(Strobelight Records/Indigo)

as reviewed by Jett Black -

Our office is drawing daggers and pitching band names in a heated discussion over this latest release from SCREAMS FOR TINA: 2003 A.D. Ian Curtis - reborn? Virgin Prunes? Written in Ashes, perhaps? But no, SCREAMS FOR TINA precedes Written in Ashes, and many other modern rock bands who now shy away from stereotypical terms such as “deathrock” and “goth rock” as though it were riddled by lice, or the Black Plague. As to re-inventing the immortals of Joy Division and The Virgin Prunes, I believe all musicians may be guilty for “getting it right” at least once in a lifetime.

Initially devastating the music scene with their “Strobelight Funeral” e.p., SCREAMS FOR TINA speaks to a segment of the underground with words and music that breathe life into the molding essence of who and what we are/were as cultural Death Rock iconoclasts against the norm of Reganomics, flying the flag of Jim Morrison as a modern-day revival of the Death Rock standard.

However, before one can begin to evaluate Death Rock, one must get a grip on the culture of gloom and doom lining the bedrock of the bi-polar generation.

SCREAMS FOR TINA may be the grip-tape of survival against a pop-culture universe.

2003 A.D.delivers medication samplers to carry you forward until your local indie record store pharmacy can fill your Rx. Plus, 2003 A.D. features a brief look back into the distant past with the inclusion of “Eleven Eleven”.

For openers, “Standing in the Rain” boldly tosses the expired zoloft into the garbage, abandoning the gauntlet of introspective torments in favour of “brighter days”. ::Shudder:: Something tells me that these melancholy death rockers aren’t holding out for more sunshine, but rather a reprieve from despair in a “Life of Sin”. SCREAMS FOR TINA keeps the dance floor grooves spinning while molting into a slightly Eastern influenced instrumental with "Ranjipur”. Closing out this ep is the flashback to "Eleven Eleven”, a remixed version of the track which originally caught so much feedback and interest from fans of that track’s appearance on an compilation album called “The Whip” put out circa ‘93 by the then fledgeling Cleopatra Records.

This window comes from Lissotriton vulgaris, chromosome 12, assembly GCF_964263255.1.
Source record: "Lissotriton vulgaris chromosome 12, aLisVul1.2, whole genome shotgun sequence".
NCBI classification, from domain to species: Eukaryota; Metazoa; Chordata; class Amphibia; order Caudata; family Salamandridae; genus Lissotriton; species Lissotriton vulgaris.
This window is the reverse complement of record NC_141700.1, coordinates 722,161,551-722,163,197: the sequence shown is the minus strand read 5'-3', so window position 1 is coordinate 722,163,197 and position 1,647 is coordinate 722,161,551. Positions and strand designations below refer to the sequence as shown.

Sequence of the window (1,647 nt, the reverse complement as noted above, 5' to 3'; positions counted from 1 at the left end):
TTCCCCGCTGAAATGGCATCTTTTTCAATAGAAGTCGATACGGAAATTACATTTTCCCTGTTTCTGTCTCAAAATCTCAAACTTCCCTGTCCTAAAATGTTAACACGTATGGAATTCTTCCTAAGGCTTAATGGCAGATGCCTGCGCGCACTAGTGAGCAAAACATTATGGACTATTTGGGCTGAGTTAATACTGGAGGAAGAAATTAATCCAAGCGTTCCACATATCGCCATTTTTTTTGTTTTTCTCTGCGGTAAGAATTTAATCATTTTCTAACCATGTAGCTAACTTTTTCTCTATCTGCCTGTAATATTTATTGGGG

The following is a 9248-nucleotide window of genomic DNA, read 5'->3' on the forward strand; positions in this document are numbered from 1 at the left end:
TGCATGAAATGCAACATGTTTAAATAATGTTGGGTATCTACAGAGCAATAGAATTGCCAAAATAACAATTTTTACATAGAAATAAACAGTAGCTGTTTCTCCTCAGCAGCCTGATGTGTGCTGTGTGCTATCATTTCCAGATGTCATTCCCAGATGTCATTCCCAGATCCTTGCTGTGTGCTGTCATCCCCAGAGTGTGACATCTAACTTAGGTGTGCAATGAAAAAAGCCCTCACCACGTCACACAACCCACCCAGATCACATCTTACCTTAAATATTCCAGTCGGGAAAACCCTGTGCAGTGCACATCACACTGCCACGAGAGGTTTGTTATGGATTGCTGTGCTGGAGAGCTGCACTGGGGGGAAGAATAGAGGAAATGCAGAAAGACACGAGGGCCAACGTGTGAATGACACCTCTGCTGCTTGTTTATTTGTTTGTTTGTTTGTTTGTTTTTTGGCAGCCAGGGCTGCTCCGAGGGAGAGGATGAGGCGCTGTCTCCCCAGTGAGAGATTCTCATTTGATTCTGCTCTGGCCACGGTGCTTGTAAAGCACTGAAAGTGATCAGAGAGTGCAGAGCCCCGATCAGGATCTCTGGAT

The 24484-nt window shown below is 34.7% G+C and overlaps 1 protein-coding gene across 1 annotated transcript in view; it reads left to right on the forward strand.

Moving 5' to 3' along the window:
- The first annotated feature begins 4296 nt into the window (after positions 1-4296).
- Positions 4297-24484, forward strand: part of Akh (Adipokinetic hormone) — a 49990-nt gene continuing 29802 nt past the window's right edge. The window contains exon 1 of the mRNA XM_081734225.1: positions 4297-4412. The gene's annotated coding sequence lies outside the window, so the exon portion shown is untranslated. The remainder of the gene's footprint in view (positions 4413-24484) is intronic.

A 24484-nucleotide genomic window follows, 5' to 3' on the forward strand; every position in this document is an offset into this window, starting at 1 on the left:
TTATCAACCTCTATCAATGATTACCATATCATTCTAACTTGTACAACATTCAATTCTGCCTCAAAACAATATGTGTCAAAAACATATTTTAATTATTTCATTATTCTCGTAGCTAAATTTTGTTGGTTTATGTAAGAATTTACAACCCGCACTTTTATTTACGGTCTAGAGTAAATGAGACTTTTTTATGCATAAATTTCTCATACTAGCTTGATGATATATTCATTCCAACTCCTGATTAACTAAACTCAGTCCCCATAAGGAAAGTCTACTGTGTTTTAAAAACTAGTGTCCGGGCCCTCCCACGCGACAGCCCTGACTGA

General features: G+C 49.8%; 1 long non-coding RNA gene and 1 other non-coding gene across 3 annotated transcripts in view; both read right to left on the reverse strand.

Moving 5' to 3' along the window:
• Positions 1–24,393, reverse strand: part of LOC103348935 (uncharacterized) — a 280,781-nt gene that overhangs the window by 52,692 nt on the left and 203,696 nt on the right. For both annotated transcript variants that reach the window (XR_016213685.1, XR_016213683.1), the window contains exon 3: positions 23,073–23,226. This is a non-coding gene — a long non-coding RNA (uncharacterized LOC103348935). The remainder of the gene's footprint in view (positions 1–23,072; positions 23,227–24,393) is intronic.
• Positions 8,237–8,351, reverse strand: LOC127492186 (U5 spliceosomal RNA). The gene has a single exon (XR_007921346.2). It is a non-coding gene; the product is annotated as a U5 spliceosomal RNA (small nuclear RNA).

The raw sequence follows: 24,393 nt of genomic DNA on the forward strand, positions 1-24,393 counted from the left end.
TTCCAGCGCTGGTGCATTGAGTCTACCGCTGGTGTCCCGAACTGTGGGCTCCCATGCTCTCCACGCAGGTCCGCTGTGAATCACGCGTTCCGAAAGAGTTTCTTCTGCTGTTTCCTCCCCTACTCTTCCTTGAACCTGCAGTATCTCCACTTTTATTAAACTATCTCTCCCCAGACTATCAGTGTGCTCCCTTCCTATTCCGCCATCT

Which now bring us to that first full length album inspired by the success of “Eleven Eleven”.

“Judgement Day” busts down the gates of HELL to bring you the very best of Death Rock rising from the rich and fertile soil of the L.A. underground. This is the music that immediately gets you grooving and eyeing the stage for a glimpse of light reflected in the eyes of Warren Mansfield (vocals, guitars). Black eyeliner permanence beneath the darkest of thick eyelashes and sweat drenched bangs, swinging. Music to unleash the ass-kicking spirit locked up within every decadent young soul. “Suffer” leans on the spirit of remorse, regret, and sour-grapes inspirations. “In Her House” jumps back into the pit with shredding guitars and intense percussion. Break-neck pacing follows into the “arms of never”... “In Her House”. Music inspired by the lust “tearing holes in your skin” on the way back into the seductive den of the lioness.

Much of what I’m hearing now in this earlier album feels influenced by Alien Sex Fiend and the electro-experimentations of Bauhaus and Kraftwerk.

Particularly in this version of “Eleven Eleven”, the intro feels like the eletro-statik popping noise that brings up the goose bumps and adrenaline rush, like within THE HUNGER cinematic debut. The vocals haunting and eerie, like spiders dancing the foreground with the remote speed set to: Fast Forward.

Dipping into the more melodic/romantic style of Modern English, Warren Mansfield belts out a love song for “Kristen”. A more shoegazer/darkwave side of SCREAMS FOR TINA flows into “Un Chien Andalou”.

Fans of strong male vocals will find satisfaction in SCREAMS FOR TINA, like lamplight on a stormy night, in every word punctuated by Warren Mansfield; a seasoned guide among weary gothic travellers looking for passage through the underground.

Cue the rain, and let the night begin.